minor comment is that the horizon is not quite horizontal. Easily fixed and will not take any of the pelican away

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    Moderator Dave Humphries's Avatar
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    Re: His Magesty, the Pelican

    Quote Originally Posted by FootLoose View Post
    I took the photos from the shaded side because previous experience has shown that direct sunlight blows the whites in their feathers. Also, I was taken by the golden 'halo' from the early morning sun on his neck. Any comments and criticism will be appreciated.
    The whites only blow if you over expose Greg - to which there's a simple answer
    Shoot with some - EC (negative exposure compensation), you may need as much as two stops.

    Even shoting form the shady side, it is blown on his/her face in #1, but less so in the almost identically posed #4.

    I have to say I was amazed that you'd got so close as to shoot these at 50mm, well done - I bet that felt 'special'.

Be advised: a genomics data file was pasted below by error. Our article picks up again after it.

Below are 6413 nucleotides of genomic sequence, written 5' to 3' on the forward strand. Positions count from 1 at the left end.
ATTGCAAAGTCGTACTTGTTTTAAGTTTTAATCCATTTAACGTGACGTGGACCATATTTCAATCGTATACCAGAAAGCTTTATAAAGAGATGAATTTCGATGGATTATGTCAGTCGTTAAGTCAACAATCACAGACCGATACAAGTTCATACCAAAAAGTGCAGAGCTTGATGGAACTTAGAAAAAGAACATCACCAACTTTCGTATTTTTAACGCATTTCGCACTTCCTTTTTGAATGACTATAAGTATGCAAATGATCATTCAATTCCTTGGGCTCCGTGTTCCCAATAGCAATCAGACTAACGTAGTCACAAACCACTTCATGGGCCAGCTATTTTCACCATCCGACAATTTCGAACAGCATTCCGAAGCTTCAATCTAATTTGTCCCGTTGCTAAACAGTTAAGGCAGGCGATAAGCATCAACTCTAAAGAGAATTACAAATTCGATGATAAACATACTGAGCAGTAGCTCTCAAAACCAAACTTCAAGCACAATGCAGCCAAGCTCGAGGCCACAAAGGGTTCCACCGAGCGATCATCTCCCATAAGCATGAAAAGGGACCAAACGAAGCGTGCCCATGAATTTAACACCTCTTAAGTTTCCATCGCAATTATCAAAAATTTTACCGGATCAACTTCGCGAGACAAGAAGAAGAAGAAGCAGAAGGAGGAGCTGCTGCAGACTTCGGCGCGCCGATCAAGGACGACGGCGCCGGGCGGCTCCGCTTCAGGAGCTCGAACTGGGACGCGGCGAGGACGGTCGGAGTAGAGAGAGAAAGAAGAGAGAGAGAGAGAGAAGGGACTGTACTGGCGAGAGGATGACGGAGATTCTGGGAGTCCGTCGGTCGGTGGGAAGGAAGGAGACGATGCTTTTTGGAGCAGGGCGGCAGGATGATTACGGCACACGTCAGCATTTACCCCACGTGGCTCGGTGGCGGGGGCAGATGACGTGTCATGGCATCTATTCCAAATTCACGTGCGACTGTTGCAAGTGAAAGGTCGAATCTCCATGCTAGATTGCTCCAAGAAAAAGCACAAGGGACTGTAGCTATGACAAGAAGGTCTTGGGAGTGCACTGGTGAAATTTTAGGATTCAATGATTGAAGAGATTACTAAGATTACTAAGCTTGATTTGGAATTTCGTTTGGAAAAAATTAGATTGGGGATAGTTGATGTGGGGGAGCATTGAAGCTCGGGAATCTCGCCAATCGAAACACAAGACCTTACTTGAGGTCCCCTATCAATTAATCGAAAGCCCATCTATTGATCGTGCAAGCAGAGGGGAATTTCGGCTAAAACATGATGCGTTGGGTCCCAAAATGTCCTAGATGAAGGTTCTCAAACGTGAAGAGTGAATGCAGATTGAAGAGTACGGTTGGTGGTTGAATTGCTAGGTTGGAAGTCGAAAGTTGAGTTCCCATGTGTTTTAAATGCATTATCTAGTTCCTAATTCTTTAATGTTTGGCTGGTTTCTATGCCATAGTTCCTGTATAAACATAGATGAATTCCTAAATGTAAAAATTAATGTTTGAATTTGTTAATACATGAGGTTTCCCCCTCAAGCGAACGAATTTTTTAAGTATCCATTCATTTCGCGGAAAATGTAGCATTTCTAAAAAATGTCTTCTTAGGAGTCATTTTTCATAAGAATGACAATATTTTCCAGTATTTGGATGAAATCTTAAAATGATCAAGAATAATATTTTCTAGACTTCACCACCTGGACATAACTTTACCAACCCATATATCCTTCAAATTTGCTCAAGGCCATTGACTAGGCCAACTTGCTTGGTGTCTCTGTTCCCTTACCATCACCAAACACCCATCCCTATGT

Cheers,

  11. #11

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    Re: His Magesty, the Pelican

    Quote Originally Posted by Ken MT View Post
    minor comment is that the horizon is not quite horizontal. Easily fixed and will not take any of the pelican away
    Thanks Ken, I hadn't noticed that.

  12. #12

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    Re: His Magesty, the Pelican

    Quote Originally Posted by Dave Humphries View Post
    The whites only blow if you over expose Greg - to which there's a simple answer
    Shoot with some - EC (negative exposure compensation), you may need as much as two stops.

    Even shoting form the shady side, it is blown on his/her face in #1, but less so in the almost identically posed #4.

    I have to say I was amazed that you'd got so close as to shoot these at 50mm, well done - I bet that felt 'special'.

    Cheers,
    Thanks for the tip, Dave, I will have a look at the manual. And, yes, it was one of those 'magic moments' being so close to the bird.